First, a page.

With the rocky relationship between the U.S. and Pakistan in the forefront, Richard Olson, the Obama administration’s nominee to be the American ambassador to the nation, told lawmakers Tuesday that the U.S. needs to maintain engagement in the country in order to combat terrorism and provide regional security.
Appearing before the Senate Foreign Relations committee, Olson noted that although the relationship has been strained, the fruits of the partnership have been observed.
“We are virtually within grasp of defeating al Qaeda as an organization,” Olson said. “A lot of that, as President Obama has indicated, is due to support from the Pakistani government.”
The American relationship with Pakistan has gone through a number of trials, including the government’s decision in November to close U.S. supply routes following a cross border skirmish lead to a U.S. airstrike that left 24 Pakistani soldiers dead. After a months long freeze, the routes were just reopened earlier this month.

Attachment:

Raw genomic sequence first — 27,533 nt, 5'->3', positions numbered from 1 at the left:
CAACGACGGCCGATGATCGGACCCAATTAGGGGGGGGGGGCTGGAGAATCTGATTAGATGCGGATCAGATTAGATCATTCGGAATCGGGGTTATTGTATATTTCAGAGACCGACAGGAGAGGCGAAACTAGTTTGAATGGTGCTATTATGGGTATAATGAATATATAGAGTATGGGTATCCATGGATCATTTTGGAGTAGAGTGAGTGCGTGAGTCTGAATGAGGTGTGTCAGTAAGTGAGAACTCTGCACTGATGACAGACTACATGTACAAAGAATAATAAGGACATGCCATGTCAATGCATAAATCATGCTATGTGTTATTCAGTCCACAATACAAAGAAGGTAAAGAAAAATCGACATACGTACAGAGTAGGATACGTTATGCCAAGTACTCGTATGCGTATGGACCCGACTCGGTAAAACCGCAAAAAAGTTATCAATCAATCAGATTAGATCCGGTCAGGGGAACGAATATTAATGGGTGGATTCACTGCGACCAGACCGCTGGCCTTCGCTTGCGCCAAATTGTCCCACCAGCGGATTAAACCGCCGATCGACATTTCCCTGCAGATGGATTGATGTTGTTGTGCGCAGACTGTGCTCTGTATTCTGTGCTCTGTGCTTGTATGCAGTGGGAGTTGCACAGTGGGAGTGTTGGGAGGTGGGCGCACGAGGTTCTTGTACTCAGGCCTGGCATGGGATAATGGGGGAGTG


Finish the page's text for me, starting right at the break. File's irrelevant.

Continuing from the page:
Scrutiny from some American lawmakers has also been growing amid concerns that Pakistan is either failing to do enough to combat terrorism or that some officials within the government are openly supporting it. This month conservative Senator Rand Paul (R-Ky.) attempted to hold up aid to the country.
Acknowledging the frustration expressed by some lawmakers, Olson noted that the U.S. is closely monitoring how the Pakistanis use American funds. In addition, Olson vowed that he will apply additional pressure to the Pakistani government to ensure that they focus on combating